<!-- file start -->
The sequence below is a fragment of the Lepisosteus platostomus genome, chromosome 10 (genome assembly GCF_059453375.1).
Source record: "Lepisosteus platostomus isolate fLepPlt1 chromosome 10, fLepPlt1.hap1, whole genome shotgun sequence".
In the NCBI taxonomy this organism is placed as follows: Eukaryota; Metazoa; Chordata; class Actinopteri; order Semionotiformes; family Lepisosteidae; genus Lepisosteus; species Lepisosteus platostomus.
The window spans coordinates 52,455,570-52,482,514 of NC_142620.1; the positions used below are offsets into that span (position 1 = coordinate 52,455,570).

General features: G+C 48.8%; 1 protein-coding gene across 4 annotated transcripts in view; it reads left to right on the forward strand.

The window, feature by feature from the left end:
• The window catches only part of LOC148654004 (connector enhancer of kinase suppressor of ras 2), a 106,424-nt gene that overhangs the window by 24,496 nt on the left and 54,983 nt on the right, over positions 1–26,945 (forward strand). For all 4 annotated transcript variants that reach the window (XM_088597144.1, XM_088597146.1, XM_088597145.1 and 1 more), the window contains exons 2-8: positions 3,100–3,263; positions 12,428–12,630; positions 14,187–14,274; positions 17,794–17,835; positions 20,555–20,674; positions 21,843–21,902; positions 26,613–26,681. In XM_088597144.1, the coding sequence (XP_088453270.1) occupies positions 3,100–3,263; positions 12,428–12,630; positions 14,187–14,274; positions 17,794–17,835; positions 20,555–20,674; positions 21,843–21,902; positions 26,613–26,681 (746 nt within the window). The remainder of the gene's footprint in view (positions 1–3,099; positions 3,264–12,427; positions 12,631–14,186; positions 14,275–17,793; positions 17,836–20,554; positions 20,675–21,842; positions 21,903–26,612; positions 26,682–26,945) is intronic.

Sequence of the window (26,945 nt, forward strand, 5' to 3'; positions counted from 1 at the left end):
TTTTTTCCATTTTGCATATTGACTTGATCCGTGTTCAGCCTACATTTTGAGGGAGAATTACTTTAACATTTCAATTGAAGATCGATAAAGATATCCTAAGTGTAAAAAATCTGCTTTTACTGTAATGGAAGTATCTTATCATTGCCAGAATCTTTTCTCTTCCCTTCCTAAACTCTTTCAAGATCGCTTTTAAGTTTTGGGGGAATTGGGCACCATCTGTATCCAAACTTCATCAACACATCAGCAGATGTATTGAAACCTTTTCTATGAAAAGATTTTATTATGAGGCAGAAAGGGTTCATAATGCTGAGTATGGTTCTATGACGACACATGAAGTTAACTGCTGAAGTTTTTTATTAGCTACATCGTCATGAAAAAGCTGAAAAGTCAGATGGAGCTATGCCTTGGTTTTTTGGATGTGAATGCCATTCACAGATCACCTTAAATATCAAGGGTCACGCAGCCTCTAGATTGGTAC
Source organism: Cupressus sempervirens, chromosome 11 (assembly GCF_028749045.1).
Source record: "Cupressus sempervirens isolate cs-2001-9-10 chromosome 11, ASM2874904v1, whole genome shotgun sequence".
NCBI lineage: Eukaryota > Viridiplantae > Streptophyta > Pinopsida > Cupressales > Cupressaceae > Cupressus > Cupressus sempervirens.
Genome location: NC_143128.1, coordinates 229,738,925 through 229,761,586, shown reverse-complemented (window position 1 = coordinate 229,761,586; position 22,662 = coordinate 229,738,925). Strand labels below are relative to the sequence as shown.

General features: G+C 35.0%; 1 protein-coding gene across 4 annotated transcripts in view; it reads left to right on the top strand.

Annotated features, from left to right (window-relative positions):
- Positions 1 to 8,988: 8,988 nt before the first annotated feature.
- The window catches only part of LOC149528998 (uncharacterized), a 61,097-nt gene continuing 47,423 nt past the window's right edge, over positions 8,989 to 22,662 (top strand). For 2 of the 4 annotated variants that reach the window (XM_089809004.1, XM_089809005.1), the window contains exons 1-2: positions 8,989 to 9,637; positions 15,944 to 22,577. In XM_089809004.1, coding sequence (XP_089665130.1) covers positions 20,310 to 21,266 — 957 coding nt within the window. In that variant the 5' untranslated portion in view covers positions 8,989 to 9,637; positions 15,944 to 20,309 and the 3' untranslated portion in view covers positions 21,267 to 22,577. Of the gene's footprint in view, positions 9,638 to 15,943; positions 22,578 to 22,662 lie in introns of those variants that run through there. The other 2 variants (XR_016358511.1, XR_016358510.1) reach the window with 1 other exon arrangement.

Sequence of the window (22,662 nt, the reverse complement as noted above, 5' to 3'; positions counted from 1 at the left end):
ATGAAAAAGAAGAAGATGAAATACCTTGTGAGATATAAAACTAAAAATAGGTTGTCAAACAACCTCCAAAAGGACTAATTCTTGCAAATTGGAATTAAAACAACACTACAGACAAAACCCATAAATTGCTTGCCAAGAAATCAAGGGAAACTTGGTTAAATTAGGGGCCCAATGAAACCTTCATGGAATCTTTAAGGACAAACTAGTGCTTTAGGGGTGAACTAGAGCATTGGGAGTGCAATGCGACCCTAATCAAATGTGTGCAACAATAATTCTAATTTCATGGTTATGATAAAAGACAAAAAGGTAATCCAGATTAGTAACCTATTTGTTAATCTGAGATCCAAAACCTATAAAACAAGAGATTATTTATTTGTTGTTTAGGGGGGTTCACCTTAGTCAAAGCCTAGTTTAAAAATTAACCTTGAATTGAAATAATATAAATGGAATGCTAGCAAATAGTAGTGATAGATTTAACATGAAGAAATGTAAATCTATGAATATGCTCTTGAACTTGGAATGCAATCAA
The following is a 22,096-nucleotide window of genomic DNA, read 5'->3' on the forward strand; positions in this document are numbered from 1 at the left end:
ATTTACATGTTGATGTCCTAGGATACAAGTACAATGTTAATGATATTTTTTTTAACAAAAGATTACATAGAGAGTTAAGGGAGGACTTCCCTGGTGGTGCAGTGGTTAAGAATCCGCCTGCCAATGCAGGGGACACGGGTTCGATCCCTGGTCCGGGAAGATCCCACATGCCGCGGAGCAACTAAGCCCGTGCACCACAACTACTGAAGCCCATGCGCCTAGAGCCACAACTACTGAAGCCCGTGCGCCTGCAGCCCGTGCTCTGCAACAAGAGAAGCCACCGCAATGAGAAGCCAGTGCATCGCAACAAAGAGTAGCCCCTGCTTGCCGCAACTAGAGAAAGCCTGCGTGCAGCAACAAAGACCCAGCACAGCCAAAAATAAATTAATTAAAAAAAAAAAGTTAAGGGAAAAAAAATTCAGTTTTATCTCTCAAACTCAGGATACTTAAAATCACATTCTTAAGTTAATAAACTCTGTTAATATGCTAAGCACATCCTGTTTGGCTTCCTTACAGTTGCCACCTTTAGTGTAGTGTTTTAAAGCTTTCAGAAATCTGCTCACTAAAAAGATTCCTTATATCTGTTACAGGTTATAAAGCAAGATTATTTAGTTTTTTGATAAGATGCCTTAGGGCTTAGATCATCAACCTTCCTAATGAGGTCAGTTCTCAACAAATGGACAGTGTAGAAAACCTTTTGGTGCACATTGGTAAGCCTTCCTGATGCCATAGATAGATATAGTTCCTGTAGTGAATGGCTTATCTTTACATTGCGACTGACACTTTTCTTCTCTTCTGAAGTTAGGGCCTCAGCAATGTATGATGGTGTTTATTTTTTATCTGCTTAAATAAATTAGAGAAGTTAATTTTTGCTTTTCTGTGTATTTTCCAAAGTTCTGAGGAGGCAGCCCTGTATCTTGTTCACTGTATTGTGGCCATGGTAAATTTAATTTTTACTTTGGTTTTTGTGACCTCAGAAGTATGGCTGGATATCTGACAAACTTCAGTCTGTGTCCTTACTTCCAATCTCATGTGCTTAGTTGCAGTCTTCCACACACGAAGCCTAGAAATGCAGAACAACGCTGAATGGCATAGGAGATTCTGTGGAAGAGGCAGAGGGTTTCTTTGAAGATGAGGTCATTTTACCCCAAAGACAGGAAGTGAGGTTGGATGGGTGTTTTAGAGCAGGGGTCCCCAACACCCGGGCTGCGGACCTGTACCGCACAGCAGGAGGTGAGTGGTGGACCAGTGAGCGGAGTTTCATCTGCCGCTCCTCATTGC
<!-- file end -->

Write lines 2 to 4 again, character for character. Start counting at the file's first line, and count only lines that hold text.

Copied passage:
Source record: "Lepisosteus platostomus isolate fLepPlt1 chromosome 10, fLepPlt1.hap1, whole genome shotgun sequence".
In the NCBI taxonomy this organism is placed as follows: Eukaryota; Metazoa; Chordata; class Actinopteri; order Semionotiformes; family Lepisosteidae; genus Lepisosteus; species Lepisosteus platostomus.
The window spans coordinates 52,455,570-52,482,514 of NC_142620.1; the positions used below are offsets into that span (position 1 = coordinate 52,455,570).